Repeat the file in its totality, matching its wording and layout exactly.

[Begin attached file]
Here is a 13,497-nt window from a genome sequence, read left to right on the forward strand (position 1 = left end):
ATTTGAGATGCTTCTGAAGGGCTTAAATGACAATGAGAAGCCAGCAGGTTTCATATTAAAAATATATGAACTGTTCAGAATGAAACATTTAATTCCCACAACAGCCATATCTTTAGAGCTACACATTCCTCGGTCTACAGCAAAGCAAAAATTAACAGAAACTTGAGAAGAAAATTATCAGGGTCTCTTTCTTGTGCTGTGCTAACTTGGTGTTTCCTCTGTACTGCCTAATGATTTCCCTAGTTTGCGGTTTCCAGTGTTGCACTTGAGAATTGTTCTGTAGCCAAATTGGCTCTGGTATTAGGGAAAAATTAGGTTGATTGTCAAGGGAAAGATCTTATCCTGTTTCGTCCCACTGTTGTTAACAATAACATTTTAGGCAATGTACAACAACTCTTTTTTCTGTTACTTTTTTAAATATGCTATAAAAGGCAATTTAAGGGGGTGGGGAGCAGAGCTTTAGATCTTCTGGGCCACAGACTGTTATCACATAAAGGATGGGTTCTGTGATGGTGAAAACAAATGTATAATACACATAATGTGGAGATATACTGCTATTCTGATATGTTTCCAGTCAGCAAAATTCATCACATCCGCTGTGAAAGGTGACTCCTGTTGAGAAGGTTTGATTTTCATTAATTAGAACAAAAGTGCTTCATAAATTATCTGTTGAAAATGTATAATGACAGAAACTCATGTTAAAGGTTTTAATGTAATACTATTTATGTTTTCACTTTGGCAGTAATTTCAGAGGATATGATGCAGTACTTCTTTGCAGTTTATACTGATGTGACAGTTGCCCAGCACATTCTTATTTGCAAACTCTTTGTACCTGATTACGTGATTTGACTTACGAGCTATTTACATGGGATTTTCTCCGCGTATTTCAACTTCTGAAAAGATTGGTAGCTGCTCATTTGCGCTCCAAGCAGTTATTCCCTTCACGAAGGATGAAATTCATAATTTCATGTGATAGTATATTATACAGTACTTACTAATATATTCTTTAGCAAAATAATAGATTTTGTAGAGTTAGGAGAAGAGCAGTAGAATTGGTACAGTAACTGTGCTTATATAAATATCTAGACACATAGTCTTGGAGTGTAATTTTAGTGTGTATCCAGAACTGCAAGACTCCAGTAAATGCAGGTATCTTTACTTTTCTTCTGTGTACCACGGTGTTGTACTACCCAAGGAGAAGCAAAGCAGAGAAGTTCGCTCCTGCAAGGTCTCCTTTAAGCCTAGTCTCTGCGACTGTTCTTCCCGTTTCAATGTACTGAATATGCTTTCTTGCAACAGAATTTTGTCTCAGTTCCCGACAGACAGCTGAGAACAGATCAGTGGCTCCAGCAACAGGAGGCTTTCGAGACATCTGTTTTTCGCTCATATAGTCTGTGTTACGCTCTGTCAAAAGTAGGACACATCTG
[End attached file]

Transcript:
Here is a 13,497-nt window from a genome sequence, read left to right on the forward strand (position 1 = left end):
ATTTGAGATGCTTCTGAAGGGCTTAAATGACAATGAGAAGCCAGCAGGTTTCATATTAAAAATATATGAACTGTTCAGAATGAAACATTTAATTCCCACAACAGCCATATCTTTAGAGCTACACATTCCTCGGTCTACAGCAAAGCAAAAATTAACAGAAACTTGAGAAGAAAATTATCAGGGTCTCTTTCTTGTGCTGTGCTAACTTGGTGTTTCCTCTGTACTGCCTAATGATTTCCCTAGTTTGCGGTTTCCAGTGTTGCACTTGAGAATTGTTCTGTAGCCAAATTGGCTCTGGTATTAGGGAAAAATTAGGTTGATTGTCAAGGGAAAGATCTTATCCTGTTTCGTCCCACTGTTGTTAACAATAACATTTTAGGCAATGTACAACAACTCTTTTTTCTGTTACTTTTTTAAATATGCTATAAAAGGCAATTTAAGGGGGTGGGGAGCAGAGCTTTAGATCTTCTGGGCCACAGACTGTTATCACATAAAGGATGGGTTCTGTGATGGTGAAAACAAATGTATAATACACATAATGTGGAGATATACTGCTATTCTGATATGTTTCCAGTCAGCAAAATTCATCACATCCGCTGTGAAAGGTGACTCCTGTTGAGAAGGTTTGATTTTCATTAATTAGAACAAAAGTGCTTCATAAATTATCTGTTGAAAATGTATAATGACAGAAACTCATGTTAAAGGTTTTAATGTAATACTATTTATGTTTTCACTTTGGCAGTAATTTCAGAGGATATGATGCAGTACTTCTTTGCAGTTTATACTGATGTGACAGTTGCCCAGCACATTCTTATTTGCAAACTCTTTGTACCTGATTACGTGATTTGACTTACGAGCTATTTACATGGGATTTTCTCCGCGTATTTCAACTTCTGAAAAGATTGGTAGCTGCTCATTTGCGCTCCAAGCAGTTATTCCCTTCACGAAGGATGAAATTCATAATTTCATGTGATAGTATATTATACAGTACTTACTAATATATTCTTTAGCAAAATAATAGATTTTGTAGAGTTAGGAGAAGAGCAGTAGAATTGGTACAGTAACTGTGCTTATATAAATATCTAGACACATAGTCTTGGAGTGTAATTTTAGTGTGTATCCAGAACTGCAAGACTCCAGTAAATGCAGGTATCTTTACTTTTCTTCTGTGTACCACGGTGTTGTACTACCCAAGGAGAAGCAAAGCAGAGAAGTTCGCTCCTGCAAGGTCTCCTTTAAGCCTAGTCTCTGCGACTGTTCTTCCCGTTTCAATGTACTGAATATGCTTTCTTGCAACAGAATTTTGTCTCAGTTCCCGACAGACAGCTGAGAACAGATCAGTGGCTCCAGCAACAGGAGGCTTTCGAGACATCTGTTTTTCGCTCATATAGTCTGTGTTACGCTCTGTCAAAAGTAGGACACATCTG